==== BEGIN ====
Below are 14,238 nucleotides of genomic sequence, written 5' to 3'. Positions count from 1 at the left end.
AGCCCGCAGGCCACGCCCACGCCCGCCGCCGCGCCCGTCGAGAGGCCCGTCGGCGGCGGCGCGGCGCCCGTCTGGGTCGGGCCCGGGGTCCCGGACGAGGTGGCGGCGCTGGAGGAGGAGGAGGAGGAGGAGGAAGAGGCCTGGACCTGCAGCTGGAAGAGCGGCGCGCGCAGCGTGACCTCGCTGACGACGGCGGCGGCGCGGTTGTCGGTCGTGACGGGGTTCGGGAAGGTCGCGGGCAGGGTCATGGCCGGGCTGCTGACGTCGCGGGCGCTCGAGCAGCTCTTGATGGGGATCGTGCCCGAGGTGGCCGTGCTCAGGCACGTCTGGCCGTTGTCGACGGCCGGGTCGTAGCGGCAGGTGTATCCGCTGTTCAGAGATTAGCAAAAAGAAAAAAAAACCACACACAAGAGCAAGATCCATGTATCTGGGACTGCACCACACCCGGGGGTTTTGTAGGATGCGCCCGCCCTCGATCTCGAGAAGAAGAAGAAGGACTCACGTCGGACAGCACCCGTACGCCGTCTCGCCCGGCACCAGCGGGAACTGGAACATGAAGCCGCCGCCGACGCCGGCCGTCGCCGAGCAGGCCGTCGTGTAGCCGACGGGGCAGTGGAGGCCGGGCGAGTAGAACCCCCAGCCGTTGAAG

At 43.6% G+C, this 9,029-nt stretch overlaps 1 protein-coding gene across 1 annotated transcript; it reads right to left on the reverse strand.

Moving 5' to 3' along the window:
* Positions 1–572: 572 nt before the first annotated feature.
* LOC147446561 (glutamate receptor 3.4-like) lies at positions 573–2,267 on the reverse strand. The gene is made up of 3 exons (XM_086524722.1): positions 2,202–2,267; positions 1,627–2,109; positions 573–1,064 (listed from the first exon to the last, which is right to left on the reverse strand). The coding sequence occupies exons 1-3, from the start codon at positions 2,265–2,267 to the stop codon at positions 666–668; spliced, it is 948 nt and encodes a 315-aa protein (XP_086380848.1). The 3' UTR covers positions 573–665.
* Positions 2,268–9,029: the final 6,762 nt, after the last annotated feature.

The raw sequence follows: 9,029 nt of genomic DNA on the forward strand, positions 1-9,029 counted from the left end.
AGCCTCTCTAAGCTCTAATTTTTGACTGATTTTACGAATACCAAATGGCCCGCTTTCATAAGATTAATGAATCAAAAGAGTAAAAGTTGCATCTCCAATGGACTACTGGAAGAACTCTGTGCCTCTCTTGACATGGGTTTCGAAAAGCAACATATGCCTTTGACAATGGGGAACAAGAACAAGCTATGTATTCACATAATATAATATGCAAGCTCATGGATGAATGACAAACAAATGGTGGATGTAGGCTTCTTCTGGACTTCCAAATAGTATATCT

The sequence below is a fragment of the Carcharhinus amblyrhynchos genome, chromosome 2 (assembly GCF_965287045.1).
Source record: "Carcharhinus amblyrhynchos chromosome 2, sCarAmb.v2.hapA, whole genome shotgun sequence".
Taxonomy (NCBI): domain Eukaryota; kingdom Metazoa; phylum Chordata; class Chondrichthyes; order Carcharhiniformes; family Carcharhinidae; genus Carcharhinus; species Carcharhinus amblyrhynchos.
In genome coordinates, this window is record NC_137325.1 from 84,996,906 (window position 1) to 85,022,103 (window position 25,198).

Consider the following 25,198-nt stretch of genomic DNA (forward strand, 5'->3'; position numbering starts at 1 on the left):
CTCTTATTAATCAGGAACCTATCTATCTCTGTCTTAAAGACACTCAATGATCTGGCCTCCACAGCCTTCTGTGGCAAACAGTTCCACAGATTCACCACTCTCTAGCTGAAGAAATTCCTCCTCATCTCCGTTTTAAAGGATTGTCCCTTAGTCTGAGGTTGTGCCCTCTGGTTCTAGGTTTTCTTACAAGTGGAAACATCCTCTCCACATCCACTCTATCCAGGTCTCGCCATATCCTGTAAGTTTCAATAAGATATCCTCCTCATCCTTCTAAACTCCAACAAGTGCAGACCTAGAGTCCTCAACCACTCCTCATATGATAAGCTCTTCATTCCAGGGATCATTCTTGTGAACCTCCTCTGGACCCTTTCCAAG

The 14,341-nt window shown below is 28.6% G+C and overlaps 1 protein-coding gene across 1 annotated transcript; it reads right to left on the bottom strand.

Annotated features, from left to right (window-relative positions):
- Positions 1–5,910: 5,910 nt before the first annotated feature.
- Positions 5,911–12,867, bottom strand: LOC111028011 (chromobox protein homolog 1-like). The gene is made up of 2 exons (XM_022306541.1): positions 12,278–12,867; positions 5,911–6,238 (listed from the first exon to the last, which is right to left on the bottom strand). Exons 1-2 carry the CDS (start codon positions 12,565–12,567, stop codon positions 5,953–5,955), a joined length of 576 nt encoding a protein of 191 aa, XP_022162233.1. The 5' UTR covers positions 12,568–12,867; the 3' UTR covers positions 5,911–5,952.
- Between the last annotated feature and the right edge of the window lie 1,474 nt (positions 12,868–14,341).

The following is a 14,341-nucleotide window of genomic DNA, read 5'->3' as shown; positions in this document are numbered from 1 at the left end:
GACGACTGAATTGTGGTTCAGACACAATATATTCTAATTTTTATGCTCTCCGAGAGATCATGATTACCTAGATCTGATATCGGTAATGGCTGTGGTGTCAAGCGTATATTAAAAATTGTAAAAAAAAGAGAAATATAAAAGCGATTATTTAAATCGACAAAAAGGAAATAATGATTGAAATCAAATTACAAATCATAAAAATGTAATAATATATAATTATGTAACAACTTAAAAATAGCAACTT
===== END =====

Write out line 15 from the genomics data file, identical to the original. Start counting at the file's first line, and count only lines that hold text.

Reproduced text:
CTCTTATTAATCAGGAACCTATCTATCTCTGTCTTAAAGACACTCAATGATCTGGCCTCCACAGCCTTCTGTGGCAAACAGTTCCACAGATTCACCACTCTCTAGCTGAAGAAATTCCTCCTCATCTCCGTTTTAAAGGATTGTCCCTTAGTCTGAGGTTGTGCCCTCTGGTTCTAGGTTTTCTTACAAGTGGAAACATCCTCTCCACATCCACTCTATCCAGGTCTCGCCATATCCTGTAAGTTTCAATAAGATATCCTCCTCATCCTTCTAAACTCCAACAAGTGCAGACCTAGAGTCCTCAACCACTCCTCATATGATAAGCTCTTCATTCCAGGGATCATTCTTGTGAACCTCCTCTGGACCCTTTCCAAG